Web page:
On the whole I think it is fair to say that the main thrust of the bill was supported by all parties. That said, I note the Greens have raised concerns about the definition of torture and trauma used for exemption from the test, the need to include trauma caused within Australia as a criterion and the importance of matching the international standards of the rights of the child when considering conferral. I discussed these with Senator Hanson-Young last night and I am quite persuaded by the arguments she has put forward. I can indicate that I am supportive of the amendments to be moved by the Greens.

The government has also foreshadowed amendments to the bill. These amendments have been the subject of a more concerted interest in the last few days. My office has had consultation with the offices of the Minister for Immigration and Citizenship and also Senator Fierravanti-Wells over the past few days in relation to these amendments. I would like to thank both the minister’s and Senator Fierravanti-Wells’s offices for their assistance.

The purpose of the government’s most recent amendment is to provide for a reduced period of residence for persons in special circumstances who wish to become Australian citizens. My understanding is that originally these persons included athletes for whom the full residence period would prevent them from qualifying for international sporting events and offshore workers whose work, by its nature, requires them to be away from Australia regularly, such as offshore oil workers or airline staff. The government has argued that without these changes their professional opportunities would be inhibited, making it impossible for those who must travel overseas for work to ever become Australian citizens.

I am aware that the coalition has expressed its concern that these amendments need to be more overtly in the public interest and more transparent. Further, in relation to the access for athletes to shorter qualification periods, I understand the coalition is concerned about any move that may represent ‘medals for citizenship’. In information received by my office this morning, the minister’s office has flagged further amendments to expand the definition from ‘athletes’ to ‘a specialised activity’ and I think that is much better approach. This would broaden the category to other important groups, such as scientists or musicians, who contribute to the public interest in a sense. They have valuable skills that this country would benefit from. I am looking forward to the committee stage in relation to these changes, but I can indicate that I think that broadening the category is a much better approach. I am also looking forward to the committee stage debate on a number of these matters. In relation to the other coalition concerns about the definitions of torture and trauma, as well as the whole issue of permanent or long-term incapacity, I understand that these will be supported and I think that Senator Hanson-Young has a number of amendments in relation to these issues.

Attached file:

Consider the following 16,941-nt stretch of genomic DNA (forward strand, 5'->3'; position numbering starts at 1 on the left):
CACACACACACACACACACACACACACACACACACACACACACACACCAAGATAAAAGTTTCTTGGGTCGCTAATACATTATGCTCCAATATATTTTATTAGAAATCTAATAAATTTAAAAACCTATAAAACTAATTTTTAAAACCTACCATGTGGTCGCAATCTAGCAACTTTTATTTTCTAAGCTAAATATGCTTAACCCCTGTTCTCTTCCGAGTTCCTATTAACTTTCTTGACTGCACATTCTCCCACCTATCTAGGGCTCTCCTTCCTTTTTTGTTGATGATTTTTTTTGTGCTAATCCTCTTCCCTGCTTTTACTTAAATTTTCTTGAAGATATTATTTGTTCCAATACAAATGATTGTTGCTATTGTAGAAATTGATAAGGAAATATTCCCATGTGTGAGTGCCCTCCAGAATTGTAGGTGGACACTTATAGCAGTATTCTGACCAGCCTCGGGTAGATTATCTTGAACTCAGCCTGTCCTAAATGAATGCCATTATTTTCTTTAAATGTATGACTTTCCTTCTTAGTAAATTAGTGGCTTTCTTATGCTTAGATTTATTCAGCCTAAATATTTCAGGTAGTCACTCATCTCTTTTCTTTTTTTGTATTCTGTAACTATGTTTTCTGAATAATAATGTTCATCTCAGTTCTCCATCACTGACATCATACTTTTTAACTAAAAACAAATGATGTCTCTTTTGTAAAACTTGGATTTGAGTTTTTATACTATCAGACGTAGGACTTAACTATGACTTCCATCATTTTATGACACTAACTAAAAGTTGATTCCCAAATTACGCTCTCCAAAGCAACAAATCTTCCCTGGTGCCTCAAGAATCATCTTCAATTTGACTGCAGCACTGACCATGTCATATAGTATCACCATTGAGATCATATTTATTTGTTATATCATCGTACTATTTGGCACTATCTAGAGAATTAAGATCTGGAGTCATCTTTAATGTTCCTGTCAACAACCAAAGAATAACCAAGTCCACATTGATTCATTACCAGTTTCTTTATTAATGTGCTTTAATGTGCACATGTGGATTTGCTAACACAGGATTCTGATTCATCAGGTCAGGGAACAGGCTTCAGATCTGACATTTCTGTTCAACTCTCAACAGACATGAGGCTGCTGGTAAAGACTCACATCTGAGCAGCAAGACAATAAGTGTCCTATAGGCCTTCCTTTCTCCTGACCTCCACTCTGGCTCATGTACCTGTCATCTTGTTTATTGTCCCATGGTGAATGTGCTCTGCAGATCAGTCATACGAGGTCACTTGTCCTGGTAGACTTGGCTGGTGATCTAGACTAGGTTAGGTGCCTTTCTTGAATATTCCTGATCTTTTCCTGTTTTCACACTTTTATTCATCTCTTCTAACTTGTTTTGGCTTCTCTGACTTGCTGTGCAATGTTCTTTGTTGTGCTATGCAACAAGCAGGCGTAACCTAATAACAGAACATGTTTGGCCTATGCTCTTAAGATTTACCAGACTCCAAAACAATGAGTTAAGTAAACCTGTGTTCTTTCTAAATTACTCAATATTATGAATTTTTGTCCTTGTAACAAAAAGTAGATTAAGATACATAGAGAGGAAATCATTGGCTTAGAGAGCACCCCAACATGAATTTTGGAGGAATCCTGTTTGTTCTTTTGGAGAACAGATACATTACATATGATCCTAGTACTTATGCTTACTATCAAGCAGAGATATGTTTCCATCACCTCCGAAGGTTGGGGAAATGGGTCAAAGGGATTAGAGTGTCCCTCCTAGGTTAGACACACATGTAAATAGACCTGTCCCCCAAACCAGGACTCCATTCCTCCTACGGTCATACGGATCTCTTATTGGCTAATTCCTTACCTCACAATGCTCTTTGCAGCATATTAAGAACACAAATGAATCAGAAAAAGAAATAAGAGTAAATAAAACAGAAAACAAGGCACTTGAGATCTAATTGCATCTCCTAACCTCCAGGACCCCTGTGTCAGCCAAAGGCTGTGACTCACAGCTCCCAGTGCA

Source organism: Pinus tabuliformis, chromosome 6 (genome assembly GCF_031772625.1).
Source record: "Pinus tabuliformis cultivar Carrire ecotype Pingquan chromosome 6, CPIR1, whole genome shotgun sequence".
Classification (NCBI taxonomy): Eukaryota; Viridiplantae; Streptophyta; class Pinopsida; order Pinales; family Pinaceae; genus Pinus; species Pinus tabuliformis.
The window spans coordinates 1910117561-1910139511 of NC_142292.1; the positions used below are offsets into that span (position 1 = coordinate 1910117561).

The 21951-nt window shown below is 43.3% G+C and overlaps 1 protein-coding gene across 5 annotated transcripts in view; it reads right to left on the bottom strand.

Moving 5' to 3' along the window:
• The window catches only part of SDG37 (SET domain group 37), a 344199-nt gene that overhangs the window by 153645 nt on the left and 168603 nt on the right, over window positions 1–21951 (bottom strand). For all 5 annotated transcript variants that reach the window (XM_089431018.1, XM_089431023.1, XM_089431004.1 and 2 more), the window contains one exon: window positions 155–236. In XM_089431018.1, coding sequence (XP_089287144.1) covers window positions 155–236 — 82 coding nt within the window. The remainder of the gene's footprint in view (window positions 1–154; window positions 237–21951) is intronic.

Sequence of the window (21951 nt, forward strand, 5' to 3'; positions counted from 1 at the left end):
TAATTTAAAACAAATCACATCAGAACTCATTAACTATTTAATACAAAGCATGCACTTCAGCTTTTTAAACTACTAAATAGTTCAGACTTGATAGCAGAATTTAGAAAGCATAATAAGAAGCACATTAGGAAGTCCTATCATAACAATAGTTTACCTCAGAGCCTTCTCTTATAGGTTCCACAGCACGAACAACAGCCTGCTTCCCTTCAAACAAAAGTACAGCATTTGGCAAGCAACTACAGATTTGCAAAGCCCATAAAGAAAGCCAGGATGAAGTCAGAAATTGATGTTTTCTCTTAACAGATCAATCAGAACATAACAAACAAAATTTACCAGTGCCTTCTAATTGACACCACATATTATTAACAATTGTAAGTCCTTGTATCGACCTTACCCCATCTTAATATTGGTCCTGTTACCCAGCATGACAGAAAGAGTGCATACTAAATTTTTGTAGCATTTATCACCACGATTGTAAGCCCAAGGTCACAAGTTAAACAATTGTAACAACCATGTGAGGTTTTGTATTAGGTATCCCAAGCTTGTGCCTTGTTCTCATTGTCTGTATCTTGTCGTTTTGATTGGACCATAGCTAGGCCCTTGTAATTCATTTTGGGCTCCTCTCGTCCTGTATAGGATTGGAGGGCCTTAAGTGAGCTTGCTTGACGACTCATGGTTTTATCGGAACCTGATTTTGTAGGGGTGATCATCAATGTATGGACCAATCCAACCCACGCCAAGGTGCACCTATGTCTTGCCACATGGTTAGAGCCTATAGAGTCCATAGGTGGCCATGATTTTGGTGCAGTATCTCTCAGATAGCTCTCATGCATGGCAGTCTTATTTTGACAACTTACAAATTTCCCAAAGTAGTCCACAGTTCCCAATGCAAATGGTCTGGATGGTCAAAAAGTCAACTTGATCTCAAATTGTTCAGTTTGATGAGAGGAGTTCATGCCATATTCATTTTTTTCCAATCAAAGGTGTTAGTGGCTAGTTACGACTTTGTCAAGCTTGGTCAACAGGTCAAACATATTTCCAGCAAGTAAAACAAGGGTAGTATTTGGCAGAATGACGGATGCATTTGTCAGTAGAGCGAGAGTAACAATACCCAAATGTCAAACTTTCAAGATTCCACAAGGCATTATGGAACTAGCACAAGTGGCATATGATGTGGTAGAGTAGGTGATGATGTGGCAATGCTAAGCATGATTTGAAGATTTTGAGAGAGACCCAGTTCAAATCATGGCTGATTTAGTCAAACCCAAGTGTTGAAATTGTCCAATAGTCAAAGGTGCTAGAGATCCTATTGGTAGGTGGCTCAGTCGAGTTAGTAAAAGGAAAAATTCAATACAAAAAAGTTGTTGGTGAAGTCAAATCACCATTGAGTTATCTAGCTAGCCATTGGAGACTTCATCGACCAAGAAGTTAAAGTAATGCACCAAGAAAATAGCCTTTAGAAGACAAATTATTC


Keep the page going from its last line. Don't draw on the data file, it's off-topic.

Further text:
I think the public interest test and greater ministerial discretion over decisions will be the main battleground of this bill. My understanding is that the government is concerned that a public interest test would open a floodgate of applications. I note that the minister has shown a disinclination towards greater ministerial discretion on a number of issues. He has set that out clearly in the past and I am sure we will hear more about that in the committee stage. I would like to hear the debate on the issue of the public interest test, along with greater transparency of decision-making processes. In relation to the issue of immigration, citizenship and Australian identity, I think in the past there has been a bit of ideology used, but I think that what the government is seeking to do is, on balance, a good thing and that broadening the categories is the right thing to do. I look forward to having an improved citizenship test process because Australia is one of the countries that has been built by immigration, particularly in the post-war period. Australia really has a proud record of multiculturalism and being welcoming to citizens from all around the world.